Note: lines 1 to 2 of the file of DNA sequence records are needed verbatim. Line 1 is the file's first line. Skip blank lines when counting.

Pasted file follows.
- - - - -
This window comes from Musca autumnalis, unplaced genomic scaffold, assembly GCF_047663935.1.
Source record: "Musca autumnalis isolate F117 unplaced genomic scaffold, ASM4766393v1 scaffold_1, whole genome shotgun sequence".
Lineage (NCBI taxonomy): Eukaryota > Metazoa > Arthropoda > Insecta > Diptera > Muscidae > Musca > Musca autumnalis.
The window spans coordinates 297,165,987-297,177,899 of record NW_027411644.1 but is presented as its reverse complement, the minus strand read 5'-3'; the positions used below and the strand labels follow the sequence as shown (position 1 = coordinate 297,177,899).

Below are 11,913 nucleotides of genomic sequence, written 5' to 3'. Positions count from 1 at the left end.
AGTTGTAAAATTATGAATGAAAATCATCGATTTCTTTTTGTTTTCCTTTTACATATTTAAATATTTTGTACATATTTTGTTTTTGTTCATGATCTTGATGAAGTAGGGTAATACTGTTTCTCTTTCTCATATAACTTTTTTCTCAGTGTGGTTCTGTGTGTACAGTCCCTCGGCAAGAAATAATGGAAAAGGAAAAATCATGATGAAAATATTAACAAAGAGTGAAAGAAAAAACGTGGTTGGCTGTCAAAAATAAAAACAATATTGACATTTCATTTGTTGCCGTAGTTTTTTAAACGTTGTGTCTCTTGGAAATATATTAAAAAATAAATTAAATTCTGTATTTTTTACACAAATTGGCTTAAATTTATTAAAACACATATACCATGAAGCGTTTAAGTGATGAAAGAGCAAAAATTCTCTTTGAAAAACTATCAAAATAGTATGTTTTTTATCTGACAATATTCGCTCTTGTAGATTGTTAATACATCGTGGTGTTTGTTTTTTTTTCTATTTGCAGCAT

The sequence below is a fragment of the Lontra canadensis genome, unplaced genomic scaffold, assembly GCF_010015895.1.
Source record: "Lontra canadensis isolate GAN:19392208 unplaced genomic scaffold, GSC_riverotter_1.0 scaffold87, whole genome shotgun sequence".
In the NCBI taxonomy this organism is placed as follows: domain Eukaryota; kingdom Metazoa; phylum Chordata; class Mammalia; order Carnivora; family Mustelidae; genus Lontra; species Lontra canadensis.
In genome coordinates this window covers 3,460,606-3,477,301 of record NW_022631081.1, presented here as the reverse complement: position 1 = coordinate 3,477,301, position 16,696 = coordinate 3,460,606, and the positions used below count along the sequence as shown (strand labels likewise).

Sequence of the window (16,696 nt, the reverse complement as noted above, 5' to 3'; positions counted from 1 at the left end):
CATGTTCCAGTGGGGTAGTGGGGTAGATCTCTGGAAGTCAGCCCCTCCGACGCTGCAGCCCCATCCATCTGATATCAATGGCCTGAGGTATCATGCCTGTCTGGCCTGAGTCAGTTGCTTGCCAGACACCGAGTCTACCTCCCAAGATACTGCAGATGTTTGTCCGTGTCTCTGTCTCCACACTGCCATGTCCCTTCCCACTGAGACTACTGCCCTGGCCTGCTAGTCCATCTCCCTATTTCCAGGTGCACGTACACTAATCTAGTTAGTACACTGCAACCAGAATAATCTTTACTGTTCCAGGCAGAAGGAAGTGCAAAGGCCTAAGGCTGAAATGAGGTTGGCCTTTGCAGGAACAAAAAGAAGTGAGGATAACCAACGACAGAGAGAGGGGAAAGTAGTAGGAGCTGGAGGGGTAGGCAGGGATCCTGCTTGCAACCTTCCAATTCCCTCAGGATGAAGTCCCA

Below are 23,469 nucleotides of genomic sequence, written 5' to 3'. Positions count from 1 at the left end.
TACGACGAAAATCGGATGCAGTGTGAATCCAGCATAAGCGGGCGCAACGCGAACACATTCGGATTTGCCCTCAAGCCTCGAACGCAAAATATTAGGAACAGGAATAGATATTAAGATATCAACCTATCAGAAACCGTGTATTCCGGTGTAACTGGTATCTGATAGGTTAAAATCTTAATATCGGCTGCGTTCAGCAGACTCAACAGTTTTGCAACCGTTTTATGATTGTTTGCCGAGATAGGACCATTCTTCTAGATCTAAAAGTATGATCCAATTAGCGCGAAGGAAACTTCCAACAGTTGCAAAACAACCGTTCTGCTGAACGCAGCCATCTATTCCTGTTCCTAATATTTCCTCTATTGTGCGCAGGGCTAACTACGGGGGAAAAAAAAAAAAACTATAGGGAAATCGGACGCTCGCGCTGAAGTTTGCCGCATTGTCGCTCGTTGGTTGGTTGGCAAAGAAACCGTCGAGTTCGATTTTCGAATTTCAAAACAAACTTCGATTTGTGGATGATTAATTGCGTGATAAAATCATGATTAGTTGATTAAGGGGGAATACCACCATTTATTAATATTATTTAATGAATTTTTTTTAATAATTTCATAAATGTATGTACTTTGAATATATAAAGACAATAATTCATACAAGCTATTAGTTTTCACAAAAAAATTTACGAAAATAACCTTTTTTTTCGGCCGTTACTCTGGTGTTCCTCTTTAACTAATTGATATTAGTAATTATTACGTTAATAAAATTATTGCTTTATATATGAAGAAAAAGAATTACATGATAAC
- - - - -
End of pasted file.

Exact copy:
This window comes from Musca autumnalis, unplaced genomic scaffold, assembly GCF_047663935.1.
Source record: "Musca autumnalis isolate F117 unplaced genomic scaffold, ASM4766393v1 scaffold_1, whole genome shotgun sequence".